Mar 28, 2011

Rembetika, the Greek Blues

The 1983 film "Rembetiko" by Costas Ferris recounts the life of old "rembetes" (musicians and songwriters of the urban outcast sub-cultures, originally in the Greek-Anatolian coast and then refugees in port-towns of Greece where they fled in 1922); especially of Marika Ninou, but also based on other artists' lives. They wrote rembetika songs, what are affectionately termed "Greek Blues" due to their mood. But watching the film we not only get a glimpse of the culture of the rembetes, but also a glimpse through Greek history from 1917 to 1957; from the aftermath of WWI, the Asia Minor Catastrophe, WWII and the Nazi occupation, the Civil War, the political upheaval and the return to a legally represented government.

The harrowing, foreboding music is written by Stavros Xarhakos, the lyrics by Nikos Gatsos. Sung by Sotiria Leonardou.

The first song (Kaigomai Kaigomai i.e. I'm burning, I'm burning) follows the Anatolian mode of "amané" (from the poignant cry "aman" throughout), a heavy, deeply sorrowful tune, here reminiscing of the plight of the refugees who had to flee Asia Minor and especially Smyrna/Izmir in 1922.

When man is born,
a sorrow is born.

And when the war erupts,
the blood cannot be count.

I'm burning, I'm burning,
throw more oil in the fire.
I'm drowning, I'm drowning,
throw me into a bottomless sea.

I swore upon your eyes, which I considered Gospel,
the slash you gave me to turn into a smile.

But you, deep in Hell, break the chain,
and if you drag me there beside you, blessed may you be.

The second song (The Net) is as Greek as it gets: concept, melody, style, lyrics and mood. A life lesson, distilled times seven...

Every time you open a road in life,
don't wait till midnight catches up with you.
Keep your eyes wide open, day and night,
because right in front of you, there's always a net spread.

If ever you get caught in its mesh,
no one will be able to get you out.
Alone you'll have to find the end of the thread
and, if you're lucky, to start over.

This net bears heavy names,
written in a seven-times-sealed scroll.
Some call it underworld's treachery,
and others yet call it first springtime's love...

Translation author's own.

Mar 25, 2011

If only '21 would come back...

1821 that is...

"One by one the glorious years come back to me,
if only '21 would come back for a moment.

To cross the wide plain, my horse astride,
and alongside Kolokotronis to drink wine.

To fight on the castles during the day,
my sword sprinkling sparks.
And to hold a beauty under the stars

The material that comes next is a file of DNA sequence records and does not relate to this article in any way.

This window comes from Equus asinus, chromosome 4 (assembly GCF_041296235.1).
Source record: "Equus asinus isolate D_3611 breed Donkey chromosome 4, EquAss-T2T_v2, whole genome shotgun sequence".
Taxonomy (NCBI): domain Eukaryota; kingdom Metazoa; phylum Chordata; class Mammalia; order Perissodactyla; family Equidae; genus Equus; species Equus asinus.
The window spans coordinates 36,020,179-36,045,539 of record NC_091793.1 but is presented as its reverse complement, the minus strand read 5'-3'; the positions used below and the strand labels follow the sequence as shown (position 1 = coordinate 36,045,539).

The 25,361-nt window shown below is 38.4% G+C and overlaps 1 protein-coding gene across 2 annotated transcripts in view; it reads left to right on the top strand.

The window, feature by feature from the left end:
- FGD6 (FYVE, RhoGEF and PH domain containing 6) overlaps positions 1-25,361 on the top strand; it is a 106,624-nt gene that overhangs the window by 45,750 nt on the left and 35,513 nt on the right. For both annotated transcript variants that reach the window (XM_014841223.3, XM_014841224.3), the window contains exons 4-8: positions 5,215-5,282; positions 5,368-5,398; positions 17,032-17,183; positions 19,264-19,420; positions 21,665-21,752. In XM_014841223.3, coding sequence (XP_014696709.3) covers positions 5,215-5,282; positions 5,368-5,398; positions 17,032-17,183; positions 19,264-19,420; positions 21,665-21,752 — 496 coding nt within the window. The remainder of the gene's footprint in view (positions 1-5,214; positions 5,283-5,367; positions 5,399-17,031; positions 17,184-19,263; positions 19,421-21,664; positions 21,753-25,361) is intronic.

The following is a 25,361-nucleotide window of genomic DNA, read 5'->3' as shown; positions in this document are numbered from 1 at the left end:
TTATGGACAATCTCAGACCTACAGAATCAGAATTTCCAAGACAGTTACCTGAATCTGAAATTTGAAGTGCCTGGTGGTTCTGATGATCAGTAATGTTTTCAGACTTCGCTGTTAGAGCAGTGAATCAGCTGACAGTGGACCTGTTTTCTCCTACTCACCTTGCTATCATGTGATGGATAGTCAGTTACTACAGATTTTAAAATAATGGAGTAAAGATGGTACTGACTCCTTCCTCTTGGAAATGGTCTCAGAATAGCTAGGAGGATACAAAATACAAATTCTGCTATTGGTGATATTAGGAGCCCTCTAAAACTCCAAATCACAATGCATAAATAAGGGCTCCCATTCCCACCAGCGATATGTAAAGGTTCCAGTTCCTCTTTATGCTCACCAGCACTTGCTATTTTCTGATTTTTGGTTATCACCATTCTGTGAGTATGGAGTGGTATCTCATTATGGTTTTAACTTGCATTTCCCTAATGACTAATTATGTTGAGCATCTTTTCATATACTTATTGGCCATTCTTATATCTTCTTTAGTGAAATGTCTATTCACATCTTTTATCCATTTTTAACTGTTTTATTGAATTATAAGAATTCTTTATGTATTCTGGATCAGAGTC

during the night".

What made the Greek National Revolution of 1821 the seal of valour that it truly is to this day is, in my opinion, that it was bitterly opposed by every single one of the European countries and administrations when it erupted as the just complaint of a people rising up again an opressor. The French Revolution and the surge of Napoleon throughout Europe, you see, had convinced the chancellors of Europe that the status quo should not be distrurbed ever again.
The revolutioners fought against every adversary as if they were protecting what was eternally theirs: their right to rule their own lives, the soil of their fathers and their classical culture as the identity by which they wish to be identified. The chancellors of Europe only changed their stance when they saw that, after years of successful fighting, the outcome would not be in their favour if they did not implicate themselves into the procedure.

Faces and incidents change, but history remains the same.

Painting by Theodore Vryzakis (1865), The Oath at Aghia Lavra
Lyrics by Sotia Tsotou from the song "If only '21 would come back" by Stavros Kougioumtzis, sung by Grigoris Bithikotsis.

Mar 14, 2011

Democracy is self-desctructing

"Our Democrazy is self-destructing because it abused the right of freedom and equality, because it taught citizens to consider insolence their right, to consider law-breaking freedom, to view impertinence of speech as egality and anarchy as bliss."

No, it's not a quote from some modern politician or statesman. It's a quote by Isocrates, ancient Greek orator (436-388BC).

Greek Goddesses: 2.Elli Lambeti

Probably the most sensuous and sensitive actress of the Greek cinema & stage: Her gaze was a sigh.

Clip from the film The Counterfeit Coin, 1955, by Yorgos Javellas. Elli Lambeti says "I love you" to Dimitris Horn.

Clip from the film Woman in Black, 1956, by Michalis Kakoyiannis.

Mar 1, 2011

Nostalgic old Athens

The tragedy of Athens and its urban landscape is that it was meant to contain only a 10th of the population it holds today. The nostalgic tour within its wide spaces and neoclassical buildings confirms that only careful planning can effectuate beautiful cities.

Music on the clip by Manos Hadjidakis